Emma, the community leader, had just returned from telling a Nigerian family their son had died. He jumped from the sixth floor as he fled police and the hospital had concluded there was no point keeping him on life support. “He was 30. If not for the police he might be alive today,” she says.
Guangzhou public security bureau did not respond to queries. But Emma argued the raids merely pushed people underground and into crime, when the city should be benefiting from them.
Business has fallen by a third to a half, say Chinese vendors who depend on African clients. Migrants are already leaving Guangzhou for cities with more sympathetic officials.
Mary Ngum – not her real name – is here legitimately but says she would rather return to west Africa than endure police raids and wider discrimination.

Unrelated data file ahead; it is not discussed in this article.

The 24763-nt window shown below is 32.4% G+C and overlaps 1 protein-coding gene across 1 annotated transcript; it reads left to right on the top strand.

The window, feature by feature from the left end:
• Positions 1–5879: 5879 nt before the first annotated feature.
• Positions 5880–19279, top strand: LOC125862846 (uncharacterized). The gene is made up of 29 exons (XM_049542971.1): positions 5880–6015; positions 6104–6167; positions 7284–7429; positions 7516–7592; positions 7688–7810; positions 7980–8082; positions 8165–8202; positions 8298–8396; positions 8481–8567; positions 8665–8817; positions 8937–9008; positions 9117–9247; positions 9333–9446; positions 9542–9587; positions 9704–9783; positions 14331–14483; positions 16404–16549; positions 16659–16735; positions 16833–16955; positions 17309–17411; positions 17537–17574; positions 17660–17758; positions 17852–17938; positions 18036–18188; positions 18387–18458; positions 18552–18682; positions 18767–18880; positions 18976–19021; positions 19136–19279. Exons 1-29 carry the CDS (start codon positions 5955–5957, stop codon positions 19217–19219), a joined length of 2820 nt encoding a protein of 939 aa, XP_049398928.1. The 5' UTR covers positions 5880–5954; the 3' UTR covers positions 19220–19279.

Elegant and well-spoken, she sighs over the headmaster who refused to hire her to teach “because you are black”; the strangers who hold their noses when she sits beside them on the bus; the derogatory remarks she overhears. Many blame ignorance, not malice, but she thinks Guangzhou worse than other cities she has lived in: “They are always talking about colour,” she says.
Some fear popular prejudice is growing, and fuelling the crackdown.